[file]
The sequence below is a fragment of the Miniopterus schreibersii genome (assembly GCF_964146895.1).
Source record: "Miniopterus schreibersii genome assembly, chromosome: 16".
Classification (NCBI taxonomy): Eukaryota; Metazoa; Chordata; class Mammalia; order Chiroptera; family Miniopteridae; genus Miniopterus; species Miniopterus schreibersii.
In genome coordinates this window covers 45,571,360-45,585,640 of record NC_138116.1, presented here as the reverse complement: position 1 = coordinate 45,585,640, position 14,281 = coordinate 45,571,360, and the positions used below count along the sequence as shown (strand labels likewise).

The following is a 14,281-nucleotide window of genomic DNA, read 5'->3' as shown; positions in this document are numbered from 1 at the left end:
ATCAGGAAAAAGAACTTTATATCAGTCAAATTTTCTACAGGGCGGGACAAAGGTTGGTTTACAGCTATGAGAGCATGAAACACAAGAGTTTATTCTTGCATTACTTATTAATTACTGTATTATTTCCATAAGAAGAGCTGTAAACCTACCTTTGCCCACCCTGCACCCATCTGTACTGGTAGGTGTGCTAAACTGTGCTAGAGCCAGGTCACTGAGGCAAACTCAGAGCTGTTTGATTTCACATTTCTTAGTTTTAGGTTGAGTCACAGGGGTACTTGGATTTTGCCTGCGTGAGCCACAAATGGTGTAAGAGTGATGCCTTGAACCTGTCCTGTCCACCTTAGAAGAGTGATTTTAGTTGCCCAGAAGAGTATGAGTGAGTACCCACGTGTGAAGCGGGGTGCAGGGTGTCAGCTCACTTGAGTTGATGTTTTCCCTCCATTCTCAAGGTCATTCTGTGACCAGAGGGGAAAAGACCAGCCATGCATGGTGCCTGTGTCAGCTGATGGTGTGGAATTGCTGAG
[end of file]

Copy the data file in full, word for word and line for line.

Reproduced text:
The sequence below is a fragment of the Miniopterus schreibersii genome (assembly GCF_964146895.1).
Source record: "Miniopterus schreibersii genome assembly, chromosome: 16".
Classification (NCBI taxonomy): Eukaryota; Metazoa; Chordata; class Mammalia; order Chiroptera; family Miniopteridae; genus Miniopterus; species Miniopterus schreibersii.
In genome coordinates this window covers 45,571,360-45,585,640 of record NC_138116.1, presented here as the reverse complement: position 1 = coordinate 45,585,640, position 14,281 = coordinate 45,571,360, and the positions used below count along the sequence as shown (strand labels likewise).

The following is a 14,281-nucleotide window of genomic DNA, read 5'->3' as shown; positions in this document are numbered from 1 at the left end:
ATCAGGAAAAAGAACTTTATATCAGTCAAATTTTCTACAGGGCGGGACAAAGGTTGGTTTACAGCTATGAGAGCATGAAACACAAGAGTTTATTCTTGCATTACTTATTAATTACTGTATTATTTCCATAAGAAGAGCTGTAAACCTACCTTTGCCCACCCTGCACCCATCTGTACTGGTAGGTGTGCTAAACTGTGCTAGAGCCAGGTCACTGAGGCAAACTCAGAGCTGTTTGATTTCACATTTCTTAGTTTTAGGTTGAGTCACAGGGGTACTTGGATTTTGCCTGCGTGAGCCACAAATGGTGTAAGAGTGATGCCTTGAACCTGTCCTGTCCACCTTAGAAGAGTGATTTTAGTTGCCCAGAAGAGTATGAGTGAGTACCCACGTGTGAAGCGGGGTGCAGGGTGTCAGCTCACTTGAGTTGATGTTTTCCCTCCATTCTCAAGGTCATTCTGTGACCAGAGGGGAAAAGACCAGCCATGCATGGTGCCTGTGTCAGCTGATGGTGTGGAATTGCTGAG